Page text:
Court begins at 10, but we had to be there between 9 and 9:30. There’s a line out front of people hoping to get a seat, but since we had reserved seating, we bypassed that line. We entered to the left of the big steps, and went through the first level of security. Then we were directed to another guard, who showed us to lockers where we could store our belongings. The only things you can take into the court are a pad of paper and a writing instrument. After we put our stuff in a locker, we were sent to the Marshall, who checked off our name, put us through another security check, and directed us to the nice young women who were seating people. We had to wait there until there were enough people to fill a row, and then we were all led into the courtroom to be seated.
The courtroom is appropriately awesome. Probably 50 feet high, with 8 columns on each side and 4 in front and back, marvelous friezes carved above the columns and rosettes in the ceiling, quiet was required at all times in the room. If the sound got about the barest whisper, a frowning man with a buzz cut, and earpiece, and a wrist mic asked us all to keep our voices down, please. Members of the bar sit in seats behind the attorneys arguing the case, the press sits on the left, and guests of the justices sit on the right. There were a number of attorneys being admitted to the bar today, so that section was fairly full.
At 9:45, the attorneys arguing the case came in, and around this time, aides were bringing in papers and drinks for the justices and arranging things to their liking. (Justice Breyer drinks tea.) At 10, we all rise, the justices come in, and we’re off.
Today, Justice Ginsburg first read an unanimous opinion from the court in Bravo-Fernandez. RBG looked really frail to my eyes, and her voice was hoarse. Her jabot was quite sparkly, though. After Ginsburg read the opinion, the attorneys being admitted to the SCOTUS bar were presented and sworn in, then it was time for argument.
Mr. Chief Justice, and may it please the court…
The issue in Moore v. Texas concerns the criteria used by Texas to determine whether someone is too intellectually disabled to be executed. In Atkins v. Virginia, the court had determined that intellectually disabled people could not be executed, and in Hall v. Florida, the court had ruled that the determination of intellectually disability should be informed by medical standards. Texas, instead, uses a standard from Briseno, which claims that medical standards are too subjective, and seems to allow for a standard based on what Texas citizens would judge to be intellectually disabled.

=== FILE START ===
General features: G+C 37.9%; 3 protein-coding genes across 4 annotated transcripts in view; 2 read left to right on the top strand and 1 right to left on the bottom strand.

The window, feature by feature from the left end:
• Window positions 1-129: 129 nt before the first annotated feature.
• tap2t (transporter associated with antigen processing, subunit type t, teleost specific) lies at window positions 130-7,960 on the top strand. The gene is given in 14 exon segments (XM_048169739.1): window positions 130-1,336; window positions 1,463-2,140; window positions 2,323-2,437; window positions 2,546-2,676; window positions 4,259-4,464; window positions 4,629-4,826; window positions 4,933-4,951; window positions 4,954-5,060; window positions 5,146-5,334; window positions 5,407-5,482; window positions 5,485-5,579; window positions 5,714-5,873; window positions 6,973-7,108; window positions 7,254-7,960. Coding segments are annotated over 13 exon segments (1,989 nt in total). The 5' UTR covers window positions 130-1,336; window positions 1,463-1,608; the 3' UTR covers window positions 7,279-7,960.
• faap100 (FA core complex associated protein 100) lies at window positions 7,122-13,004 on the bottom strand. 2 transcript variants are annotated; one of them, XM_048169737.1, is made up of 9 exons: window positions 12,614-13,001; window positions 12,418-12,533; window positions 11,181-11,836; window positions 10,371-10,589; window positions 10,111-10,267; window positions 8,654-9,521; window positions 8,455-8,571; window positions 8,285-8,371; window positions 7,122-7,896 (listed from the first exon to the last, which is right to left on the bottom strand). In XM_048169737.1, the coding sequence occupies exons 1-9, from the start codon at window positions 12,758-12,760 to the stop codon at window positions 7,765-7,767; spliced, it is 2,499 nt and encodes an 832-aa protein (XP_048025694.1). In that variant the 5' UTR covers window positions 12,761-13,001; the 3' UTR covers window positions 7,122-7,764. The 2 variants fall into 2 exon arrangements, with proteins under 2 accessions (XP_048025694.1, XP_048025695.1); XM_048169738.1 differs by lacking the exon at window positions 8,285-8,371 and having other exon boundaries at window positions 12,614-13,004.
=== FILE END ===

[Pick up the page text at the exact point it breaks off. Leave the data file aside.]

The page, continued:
Sloan, the attorney for Moore, was making the case that Texas didn’t use clinical standards to determine intellectually disability, instead relying on a framework that depended on stereotype and vagueness and in fact, was counter to clinical standards. A defendant could be determined by experts to be intellectually disabled and still not meet the standards in Texas. Keller, the Solicitor General of Texas, argued that Texas did use a system consistent with the SC opinions because the court had given the states leeway in how to apply the opinion and because Texas used a three prong test as laid out by the court. In effect, he was arguing that we do use modern clinical standards, and even if we don’t, it doesn’t matter.
The challenge in this case, as highlighted by Justice Breyer, is that it involves a defendant of mild intellectual disability. It’s a borderline case; how do we set the border? Justice Sotomayor asked Keller if Texas had found any mildly disabled defendant unworthy of being executed, and Keller didn’t really have an answer for her.
Justice Alito was pretty hostile to Sloan, CJ Roberts didn’t say much but seems unlikely to be friendly, and Justice Thomas, of course, didn’t say a word. He spent a lot of time leaned back in his chair (the justices have chairs that rock back), looking up at the ceiling, or talking to an aide about something. Justices Kennedy, Breyer, Ginsberg, Kagan, and Sotomayor all seemed friendlier to Sloan than to Keller, for what that’s worth, so it seems possible at least that Moore’s death penalty will be overturned and Texas’ criteria will be forced to modernize some. Had the election turned out differently, the end of the death penalty might be in sight, but I don’t think Kennedy can be pushed that far now.
On a gossipy note, I saw Nina Totenberg in the courtroom, and Eliot Spitzer was there for some reason. I had lunch afterwards with an ACLU attorney, and got to meet the retiring legal director of the ACLU, Steve Shapiro, before he caught the train to NY. This was his last time at the court as the legal director; his last day is Friday. He’s done a lot of great work for the ACLU, and I’ll miss him on the end of term conference calls the ACLU does wrapping up the SC cases.